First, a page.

FDA may ban flavored e-cigarettes, cites teen use 'epidemic'

FDA puts e-cig makers on notice

The Food and Drug Administration (FDA) declared teen e-cigarette use an epidemic today, threatening to slap manufacturers including Juul with crushing fines if they don't present plans to curb sales to minors.

Of the 3.6 million middle- and high-school students who said they are tobacco-product users, 2.1 million used e-cigarettes, according to the Centers for Disease Control and Prevention.

But Gottlieb acknowledged Wednesday that the agency failed to predict an "epidemic of addiction" among youth, mainly driven by flavored products.

"The disturbing and accelerating trajectory of use we're seeing in youth and the resulting path to addiction must end", Gottlieb told agency staffers and reporters.

However, Gottlieb claims e-cigarette brands haven't done enough to stop kids from using the products. Despite the constant warnings that increased experimentation with e-cigarettes would lead to more smoking, consumption of conventional cigarettes by teenagers stubbornly continues to decline, reaching a record low past year in the Monitoring the Future Study, which began in 1975. "It's that simple", Gottlieb said in a statement. "And every time, we ask", Lee said. He said in June tobacco companies "better step up and step up soon" but he didn't divulge what consequences the industry could face - until now. The agency will then determine whether the plans go far enough.

However, there is little consensus about how to regulate the industry. They're generally considered a less unsafe alternative to regular cigarettes.

As part of its plan of action to address the epidemic, the FDA also sent more than 1,300 warning letters to stores for the illegal sale of e-cigarettes to minors and issued another 131 civil money penalties to stores that continued to violate the restrictions on sales to minors. A government-commissioned report in January found "substantial evidence" that young people who use e-cigarettes are more likely to try cigarettes. The findings of this investigation have yet to be made public. "Hindsight, and the data now available to us, reveal these trends". Some experts were cautious about the results, however.

"I'll be clear. The FDA won't tolerate a whole generation of young people becoming addicted to nicotine as a tradeoff for enabling adults to have unfettered access to these same products". His group and several others are suing the FDA over a decision to delay federal review of most e-cigarettes.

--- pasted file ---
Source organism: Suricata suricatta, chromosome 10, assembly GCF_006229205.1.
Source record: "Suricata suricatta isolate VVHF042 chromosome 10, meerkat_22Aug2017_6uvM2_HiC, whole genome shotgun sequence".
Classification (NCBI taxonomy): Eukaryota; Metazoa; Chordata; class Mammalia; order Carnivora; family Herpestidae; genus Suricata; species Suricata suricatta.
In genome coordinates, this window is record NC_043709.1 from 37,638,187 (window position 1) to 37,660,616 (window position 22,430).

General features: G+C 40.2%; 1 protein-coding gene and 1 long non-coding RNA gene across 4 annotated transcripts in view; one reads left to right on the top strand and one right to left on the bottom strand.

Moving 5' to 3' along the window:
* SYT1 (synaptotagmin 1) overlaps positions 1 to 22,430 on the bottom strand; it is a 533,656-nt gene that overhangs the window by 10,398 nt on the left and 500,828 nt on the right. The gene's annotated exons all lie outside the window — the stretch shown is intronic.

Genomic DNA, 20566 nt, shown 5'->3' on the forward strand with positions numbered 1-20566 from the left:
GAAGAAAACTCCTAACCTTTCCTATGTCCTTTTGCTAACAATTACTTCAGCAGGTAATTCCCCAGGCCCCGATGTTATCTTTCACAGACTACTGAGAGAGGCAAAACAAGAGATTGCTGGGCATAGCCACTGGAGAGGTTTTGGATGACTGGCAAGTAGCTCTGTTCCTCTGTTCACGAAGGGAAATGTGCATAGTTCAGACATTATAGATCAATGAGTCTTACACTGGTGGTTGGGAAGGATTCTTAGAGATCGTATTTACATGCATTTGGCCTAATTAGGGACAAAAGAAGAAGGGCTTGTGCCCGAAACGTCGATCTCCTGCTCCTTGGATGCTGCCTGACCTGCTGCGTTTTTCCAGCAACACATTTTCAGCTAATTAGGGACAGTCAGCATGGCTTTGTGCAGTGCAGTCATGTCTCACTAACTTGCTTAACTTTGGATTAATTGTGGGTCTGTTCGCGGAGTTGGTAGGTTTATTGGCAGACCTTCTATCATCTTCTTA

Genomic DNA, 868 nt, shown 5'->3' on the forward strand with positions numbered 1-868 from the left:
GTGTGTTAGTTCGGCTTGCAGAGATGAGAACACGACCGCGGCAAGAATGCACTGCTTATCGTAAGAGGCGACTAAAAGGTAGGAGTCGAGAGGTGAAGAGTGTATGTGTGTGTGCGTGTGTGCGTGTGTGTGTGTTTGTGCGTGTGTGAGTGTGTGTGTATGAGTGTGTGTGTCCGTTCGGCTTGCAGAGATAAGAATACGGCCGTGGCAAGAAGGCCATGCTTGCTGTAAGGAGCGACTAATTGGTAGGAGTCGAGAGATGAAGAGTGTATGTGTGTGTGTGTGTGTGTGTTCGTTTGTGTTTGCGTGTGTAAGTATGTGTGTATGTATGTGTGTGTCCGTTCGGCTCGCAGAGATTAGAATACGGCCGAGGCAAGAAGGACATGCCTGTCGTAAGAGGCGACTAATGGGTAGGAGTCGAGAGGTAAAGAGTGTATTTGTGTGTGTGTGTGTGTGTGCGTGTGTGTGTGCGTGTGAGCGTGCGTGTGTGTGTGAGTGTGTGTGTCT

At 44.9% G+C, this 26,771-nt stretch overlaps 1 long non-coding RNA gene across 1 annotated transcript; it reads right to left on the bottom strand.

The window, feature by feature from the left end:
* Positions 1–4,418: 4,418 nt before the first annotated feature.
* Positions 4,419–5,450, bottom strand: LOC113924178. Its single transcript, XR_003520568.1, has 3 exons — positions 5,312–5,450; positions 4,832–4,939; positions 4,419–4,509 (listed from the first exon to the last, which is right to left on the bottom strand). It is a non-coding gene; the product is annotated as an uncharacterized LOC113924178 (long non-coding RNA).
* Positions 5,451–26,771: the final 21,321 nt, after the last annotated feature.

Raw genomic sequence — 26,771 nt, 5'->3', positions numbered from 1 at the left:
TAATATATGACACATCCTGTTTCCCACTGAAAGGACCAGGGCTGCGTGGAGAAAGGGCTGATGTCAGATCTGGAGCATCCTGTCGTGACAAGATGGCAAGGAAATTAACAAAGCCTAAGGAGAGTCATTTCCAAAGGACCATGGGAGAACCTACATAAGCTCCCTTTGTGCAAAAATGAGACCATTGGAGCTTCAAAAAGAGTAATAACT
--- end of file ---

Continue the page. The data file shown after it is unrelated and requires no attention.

It has warned that most such products contain nicotine, which is addictive and can affect brain development. But previous year Gottlieb delayed the deadline until 2022, saying both the agency and industry needed more time to prepare. "They must demonstrate that they're truly committed to keeping these new products out of the hands of kids, and they must find a way to reverse this trend", Gottlieb said.

State health department officials continue to be anxious about JUUL, a device that looks like a flash drive, which they say dominates more than 70 percent of the e-cigarette market.

If the plans fall short, the FDA could block sales of the products by enforcing a requirement that companies provide detailed design and health data about their products before marketing them. But it's not clear how quickly the decision could be reversed.

The FDA is also targeting retailers who have sold e-cigarettes to minors.

Shares of Big Tobacco companies surged in trading Wednesday.

San Francisco-based Juul said it is working to prevent underage use of its products but added that flavors can help adult smokers quit.

Fontem Ventures, makers of blu, issued a similar statement.

Now, Gottlieb is coordinating the largest scale initiative to enforce regulations against selling e-cigarettes to-date.

In July 2017, the FDA said it was considering lowering nicotine levels in traditional cigarettes.

The FDA is trying to set up a framework for regulating e-cigarettes. "And they [teens] have adopted it", Gould said.

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